Are you looking for a delicious and easy way to get a little more fish into your diet?
Do you love a crunchy, nutty coating?
Are you looking to cut down on carbs and amp up the nutrition?
Pin for Later
This crispy, tasty Almond and Pecan Crusted Baked Haddock recipe is so simple and delicious I know you'll make it again and again!
Haddock is a saltwater fish from the cod family, but smaller than cod. It has a slightly sweet, white flesh. Haddock can be found anywhere in the North Atlantic and range from 30 to 70cm (1 to 27 inches) in length.1
Haddock is a favorite to batter and deep fry for fish and chips, but I think baking is the best cooking method for this fish. Of course battered fish and chips are delicious, and fine as the odd treat, but it’s high in fat and calories.
Heart healthy haddock recipes involve baking the fish because much less oil is added and the nutrients are preserved.
You can bake haddock in a coating like breadcrumbs or the almond and pecan mixture we are using for this recipe. You can also brush it with butter or olive oil, sprinkle on your favorite gluten free seasoning and bake it like that.
Yes. Haddock is high in the B vitamins niacin, B3, B6 and B12. Niacin converts food into energy, B3 improves the nervous and digestive systems, B6 and B12 are good for blood, nerve and brain health.2 All of these things are especially important for a person with celiac disease on a gluten free diet. Anything that supports our digestive system is worth paying attention to, and B12 is a vitamin that celiacs are often deficient in.
Haddock also contains phosphorus for healthy bones and teeth, and selenium which helps to combat free radicals which can lead to chronic disease.
Haddock is also on the list of fish that contain low levels of mercury making it safe to eat on a regular basis.3
Fresh is always best, but there is nothing wrong with using frozen fish for this delicious and healthy baked haddock recipe. Freezing fish keeps most of the nutrients in tact and it’s convenient to keep a bag of frozen haddock in your freezer to pull out when you get a craving.
How Do I Know if My Haddock is Fresh?
If you are buying fresh fish from the market you should use it within a day or two. Look for springy flesh that has no slimy texture. Smell your fish. If it smells fishy, it’s gone off and you shouldn’t eat it.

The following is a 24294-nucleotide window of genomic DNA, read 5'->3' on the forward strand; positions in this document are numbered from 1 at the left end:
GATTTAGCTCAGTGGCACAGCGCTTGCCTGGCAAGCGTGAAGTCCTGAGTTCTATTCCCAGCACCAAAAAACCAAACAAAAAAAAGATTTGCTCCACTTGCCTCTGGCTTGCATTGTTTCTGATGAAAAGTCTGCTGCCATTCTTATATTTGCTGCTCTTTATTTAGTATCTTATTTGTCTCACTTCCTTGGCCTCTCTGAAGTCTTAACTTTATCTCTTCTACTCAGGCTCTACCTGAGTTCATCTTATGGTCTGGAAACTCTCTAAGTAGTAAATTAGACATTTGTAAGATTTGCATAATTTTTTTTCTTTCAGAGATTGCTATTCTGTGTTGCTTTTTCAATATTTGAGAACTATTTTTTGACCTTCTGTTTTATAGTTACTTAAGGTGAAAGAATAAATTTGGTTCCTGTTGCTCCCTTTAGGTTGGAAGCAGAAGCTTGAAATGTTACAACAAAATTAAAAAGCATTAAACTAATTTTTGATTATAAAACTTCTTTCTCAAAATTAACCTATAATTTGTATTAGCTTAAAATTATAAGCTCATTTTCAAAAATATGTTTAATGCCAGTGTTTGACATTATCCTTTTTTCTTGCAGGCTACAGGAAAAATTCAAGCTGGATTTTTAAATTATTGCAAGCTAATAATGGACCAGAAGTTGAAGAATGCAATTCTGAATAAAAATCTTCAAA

This delicate white fleshed fish is best cooked quickly at a high temperature. The filets tend to be thin, and a long cooking time will dry them out.
When your fish is done, it will turn opaque and separate into it's natural flakes when you pierce it with a fork and twist a little. If it still looks jelly-like, it needs another minute or two. Be careful not to over cook your haddock or it will dry out.
We’re “breading” our haddock in a mixture of ground almonds and pecans. You’ll get the most flavor if you choose whole, unsalted almonds and pecans and grind them in your food processor. Just toss them in and blitz them until they are the consistency of fine gravel. Don’t go too far or you’ll have nut butter. If you leave them too chunky, they won’t stick to the fish as well. Season the mixture with salt and pepper.
You’re setting up a standard breading station with three shallow plates. One has ½ cup of gluten free flour, the second has two beaten eggs and the third has your “breading” which in this case is the almond, pecan mixture.
For a Keto friendly version, just eliminate the gluten free flour. The nuts will stick to the egg coated fish just fine.
Other food intolerances are very common with celiac disease, so if eggs are a problem, there are alternatives. You can use flax eggs or any commercial egg substitute. I’ve done this recipe with canned coconut milk instead of eggs and it works very well.
My favorite accompaniment is crisp fresh green beans with a little butter, salt and pepper. If you’re looking for a more filling meal try a roasted sweet potato.
If you'd like to add a nice creamy fish sauce try this Simple Aioli for Fish.
1. Wikimedia Foundation. (2023, April 9). Haddock. Wikipedia. Retrieved April 21, 2023, from https://en.wikipedia.org/wiki/Haddock
2. WebMD. (n.d.). Haddock: Its health benefits. WebMD. Retrieved April 21, 2023, from https://www.webmd.com/diet/the-health-benefits-of-haddock#:~:text=Vitamins%20in%20haddock&text=Haddock%20is%20rich%20in%20several,%2C%20nerve%20health%2C%20and%20cognition.
3. Canada, H. (2019, November 27). Government of Canada. Canada.ca. Retrieved April 21, 2023, from https://www.canada.ca/en/health-canada/services/food-nutrition/food-safety/chemical-contaminants/environmental-contaminants/mercury/mercury-fish-questions-answers.html
Home > Recipes > Gluten Free Baked Haddock